Late Summer Weekend Trip to Newfound Lake
Those lazy days of late summer are perfect for a weekend of exploring New Hampshire’s secret lake
When we stopped for dinner at Kathleen’s Cottage, at the south end of Newfound Lake, we hadn’t expected to step into the middle of a céilidh. Every Friday evening, this Irish pub hosts traditional Irish music, which might feature any combination of guitar, banjo, bodhrán, penny whistle and vocal. The menu features a few Irish favorites, and we chose a shepherd’s pie of rosemary-scented lamb with diced carrots topped by creamy mashed potatoes, and Guinness beef stew — chunks of lean beef braised in Guinness Stout with herbs and vegetables. They have more than a dozen beers on tap and the state’s largest selection of Irish whiskeys.
If the sunlight hadn’t roused us from the contemporary sleigh bed in the Blue Room at Six Chimneys & A Dream, the tantalizing fragrance of something baking in the kitchen below would have. Our B&B at the north end of Newfound Lake in Hebron has a long history of welcoming guests — it began as a stagecoach tavern in 1799 — and current owner Juli Pruden welcomes hers with a delicious breakfast. After hot muffins and plates of fresh fruit, she presented fluffy cinnamon-pecan French toast with raisins. It looked like a dessert, and tasted even better.
We’d reserved a spot on a Newfound Eco-Tour, and boarded the pontoon boat at Grey Rocks Conservation Area, also in Hebron. As we cruised, our guide told us about Newfound’s history and ecology, and we learned that it is one of the deepest and clearest in the state. To prove it, we took turns using the instruments to measure its clarity and temperature. The latter was just right for a quick dip at Wellington State Park beach. On the ride back we savored the views, along with ice cream from The Mill Fudge Factory — and knew instantly where we would have lunch.
Riverside dining at The Mill Fudge Factory
Photo by stillman rogers
We drove down the western shore, and into Bristol, where we found The Mill Fudge Factory in a cluster of old mercantile buildings. We tore our eyes off the list of ice cream varieties on the blackboard to focus on lunch, settling on a chicken salad sandwich (big flavorful chunks with nuts and grapes), and a Chicken Bella Tuscana with smoked mozzarella and basil pesto. We ate these at a café table on the porch overlooking the millpond and falls, and agreed that this place deserved its 2014 “Best of NH” award.
After browsing in the antiques shop across the street, we drove back through Hebron, a postcard-worthy ensemble surrounding a green, to Groton and Sculptured Rocks Geologic Site. If Newfound is NH’s secret lake, this is certainly its secret natural wonder. Perhaps the double-fudge chocolate cone I devoured after lunch was still in my mind, but to me the gorge’s granite walls look as though they’d been carved with a giant ice cream scoop. Alongside these huge potholes scoured out by ancient glacial waterfalls are curving channels and chutes that the rushing little Cockermouth River continues to carve as it tumbles through and swirls in its whirlpools.
All this water and scenery reminded us that we still hadn’t gotten our kayaks wet, and the north shore seemed a perfect place for a sunset paddle. We put in from Bean Nature Conservation Area, farther downstream in Hebron, where the 9.5-mile Cockermouth forms a delta as it enters the lake. We explored some of the shallow channels, listening to the bobolinks and enjoying the late afternoon light on the grasses, then followed the wooded lakeshore east to watch the sun drop behind Bear Mountain.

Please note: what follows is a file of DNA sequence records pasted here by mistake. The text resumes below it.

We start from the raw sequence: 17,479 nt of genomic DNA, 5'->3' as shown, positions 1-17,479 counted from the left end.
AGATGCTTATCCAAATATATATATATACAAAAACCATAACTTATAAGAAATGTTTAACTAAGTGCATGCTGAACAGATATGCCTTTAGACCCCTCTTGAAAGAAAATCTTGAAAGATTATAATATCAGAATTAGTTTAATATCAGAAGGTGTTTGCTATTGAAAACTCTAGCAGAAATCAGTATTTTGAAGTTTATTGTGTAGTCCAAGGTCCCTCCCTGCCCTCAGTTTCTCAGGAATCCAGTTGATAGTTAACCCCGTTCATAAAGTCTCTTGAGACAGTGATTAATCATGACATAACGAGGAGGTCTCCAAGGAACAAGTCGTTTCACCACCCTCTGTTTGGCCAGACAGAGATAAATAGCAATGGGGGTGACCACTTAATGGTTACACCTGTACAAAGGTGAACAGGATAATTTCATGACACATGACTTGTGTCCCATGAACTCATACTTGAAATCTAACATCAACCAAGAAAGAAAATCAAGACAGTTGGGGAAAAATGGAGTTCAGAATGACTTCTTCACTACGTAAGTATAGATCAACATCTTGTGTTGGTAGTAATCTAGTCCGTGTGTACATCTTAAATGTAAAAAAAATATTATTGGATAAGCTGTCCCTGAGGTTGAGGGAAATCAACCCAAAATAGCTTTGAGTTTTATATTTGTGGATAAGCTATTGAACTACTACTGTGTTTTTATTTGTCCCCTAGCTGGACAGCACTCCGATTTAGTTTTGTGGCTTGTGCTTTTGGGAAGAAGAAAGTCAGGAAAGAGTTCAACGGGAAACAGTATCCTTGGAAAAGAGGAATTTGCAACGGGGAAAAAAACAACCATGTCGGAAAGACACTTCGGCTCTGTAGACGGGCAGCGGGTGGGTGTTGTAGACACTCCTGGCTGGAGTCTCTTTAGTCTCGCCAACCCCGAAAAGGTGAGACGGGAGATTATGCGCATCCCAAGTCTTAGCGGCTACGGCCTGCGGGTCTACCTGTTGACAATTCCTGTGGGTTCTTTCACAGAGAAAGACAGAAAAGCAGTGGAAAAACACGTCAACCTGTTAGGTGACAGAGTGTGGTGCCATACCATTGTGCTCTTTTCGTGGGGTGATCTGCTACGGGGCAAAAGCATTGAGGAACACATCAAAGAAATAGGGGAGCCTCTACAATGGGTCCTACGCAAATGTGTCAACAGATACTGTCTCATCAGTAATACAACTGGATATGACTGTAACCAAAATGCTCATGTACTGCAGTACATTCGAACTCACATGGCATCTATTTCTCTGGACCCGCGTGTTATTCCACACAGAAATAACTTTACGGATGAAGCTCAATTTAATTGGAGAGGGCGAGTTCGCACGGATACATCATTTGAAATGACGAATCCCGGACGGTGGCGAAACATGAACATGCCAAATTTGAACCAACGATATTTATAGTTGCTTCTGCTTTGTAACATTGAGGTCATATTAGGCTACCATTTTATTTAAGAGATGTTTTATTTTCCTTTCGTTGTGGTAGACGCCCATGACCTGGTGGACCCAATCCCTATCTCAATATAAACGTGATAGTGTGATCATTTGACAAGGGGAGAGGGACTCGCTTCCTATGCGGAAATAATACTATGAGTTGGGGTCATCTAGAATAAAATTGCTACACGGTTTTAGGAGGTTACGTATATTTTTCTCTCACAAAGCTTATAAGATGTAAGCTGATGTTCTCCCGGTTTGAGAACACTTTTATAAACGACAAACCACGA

A churning cauldron at Sculptured Rocks
Photo by stillman rogers
Dinner at Pasquaney Restaurant
The pink sky still reflected on the water as we took our seats by the window at Pasquaney Restaurant, and we watched lights come on around the lake as we nibbled on peel-and-eat shrimp, oysters, little necks and steamed mussels from the raw bar. For entrées we chose veal served Cordon Bleu-style with prosciutto and provolone, and the chef’s signature Mediterranean haddock, encrusted in panko in a white-wine lemon sauce with fresh tomatoes, onions and peppers, enlivened by capers and dill.
It was such a beautiful morning that we took Juli’s suggestion and had breakfast outside overlooking her perennial garden. After finishing the ham and cheddar frittata, we browsed in her shop, where she shows the work of several local artists and quilters. Although we’d passed it from the road and the water, we hadn’t yet stopped at the Newfound Audubon Center. We browsed the interactive exhibits in the Nature Center, then walked the trails through the lakeside woods and along the shore, where they rent kayaks and canoes.
We stopped at the Hebron Village Store for picnic makings en route to Wellington State Park, where we hiked up the Elwell Trail, opposite the park entrance. The rewards for the climb up Little Sugarloaf and Sugarloaf Mountains are almost immediate, and we ate our lunch on the ledges overlooking the lake. The trail stays pretty level as it crosses a long ridge, but we stopped short of Bear Mountain itself, and returned to the park for a swim before heading home. We had to go through Bristol, so stopped once more at The Mill Fudge Factory for some take-home fudge — just to be absolutely sure they deserved that Best of NH.